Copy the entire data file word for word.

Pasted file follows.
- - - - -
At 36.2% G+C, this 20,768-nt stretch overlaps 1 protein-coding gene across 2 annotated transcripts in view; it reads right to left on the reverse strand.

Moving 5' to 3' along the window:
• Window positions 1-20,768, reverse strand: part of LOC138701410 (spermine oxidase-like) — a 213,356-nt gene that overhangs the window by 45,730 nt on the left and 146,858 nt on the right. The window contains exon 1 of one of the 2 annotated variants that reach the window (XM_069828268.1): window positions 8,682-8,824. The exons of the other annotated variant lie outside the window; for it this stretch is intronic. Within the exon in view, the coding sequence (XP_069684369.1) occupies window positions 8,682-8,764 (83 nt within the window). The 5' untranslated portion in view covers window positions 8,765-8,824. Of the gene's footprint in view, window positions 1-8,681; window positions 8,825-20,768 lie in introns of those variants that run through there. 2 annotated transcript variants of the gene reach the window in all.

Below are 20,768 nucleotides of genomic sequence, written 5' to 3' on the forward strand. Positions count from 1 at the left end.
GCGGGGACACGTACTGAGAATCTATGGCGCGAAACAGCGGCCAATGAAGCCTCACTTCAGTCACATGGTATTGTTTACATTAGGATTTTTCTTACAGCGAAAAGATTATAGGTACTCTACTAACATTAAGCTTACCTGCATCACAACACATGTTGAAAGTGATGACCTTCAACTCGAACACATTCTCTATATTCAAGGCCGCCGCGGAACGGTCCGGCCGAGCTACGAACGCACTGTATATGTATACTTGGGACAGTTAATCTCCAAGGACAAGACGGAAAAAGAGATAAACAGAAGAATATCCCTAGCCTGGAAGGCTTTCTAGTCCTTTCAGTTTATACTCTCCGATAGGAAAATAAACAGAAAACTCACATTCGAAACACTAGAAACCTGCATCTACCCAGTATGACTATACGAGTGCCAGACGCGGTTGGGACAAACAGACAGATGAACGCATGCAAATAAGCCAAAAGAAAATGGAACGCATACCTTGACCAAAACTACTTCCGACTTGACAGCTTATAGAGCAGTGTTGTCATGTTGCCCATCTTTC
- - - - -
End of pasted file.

At 36.2% G+C, this 20,768-nt stretch overlaps 1 protein-coding gene across 2 annotated transcripts in view; it reads right to left on the reverse strand.

Moving 5' to 3' along the window:
• Window positions 1-20,768, reverse strand: part of LOC138701410 (spermine oxidase-like) — a 213,356-nt gene that overhangs the window by 45,730 nt on the left and 146,858 nt on the right. The window contains exon 1 of one of the 2 annotated variants that reach the window (XM_069828268.1): window positions 8,682-8,824. The exons of the other annotated variant lie outside the window; for it this stretch is intronic. Within the exon in view, the coding sequence (XP_069684369.1) occupies window positions 8,682-8,764 (83 nt within the window). The 5' untranslated portion in view covers window positions 8,765-8,824. Of the gene's footprint in view, window positions 1-8,681; window positions 8,825-20,768 lie in introns of those variants that run through there. 2 annotated transcript variants of the gene reach the window in all.

Below are 20,768 nucleotides of genomic sequence, written 5' to 3' on the forward strand. Positions count from 1 at the left end.
GCGGGGACACGTACTGAGAATCTATGGCGCGAAACAGCGGCCAATGAAGCCTCACTTCAGTCACATGGTATTGTTTACATTAGGATTTTTCTTACAGCGAAAAGATTATAGGTACTCTACTAACATTAAGCTTACCTGCATCACAACACATGTTGAAAGTGATGACCTTCAACTCGAACACATTCTCTATATTCAAGGCCGCCGCGGAACGGTCCGGCCGAGCTACGAACGCACTGTATATGTATACTTGGGACAGTTAATCTCCAAGGACAAGACGGAAAAAGAGATAAACAGAAGAATATCCCTAGCCTGGAAGGCTTTCTAGTCCTTTCAGTTTATACTCTCCGATAGGAAAATAAACAGAAAACTCACATTCGAAACACTAGAAACCTGCATCTACCCAGTATGACTATACGAGTGCCAGACGCGGTTGGGACAAACAGACAGATGAACGCATGCAAATAAGCCAAAAGAAAATGGAACGCATACCTTGACCAAAACTACTTCCGACTTGACAGCTTATAGAGCAGTGTTGTCATGTTGCCCATCTTTC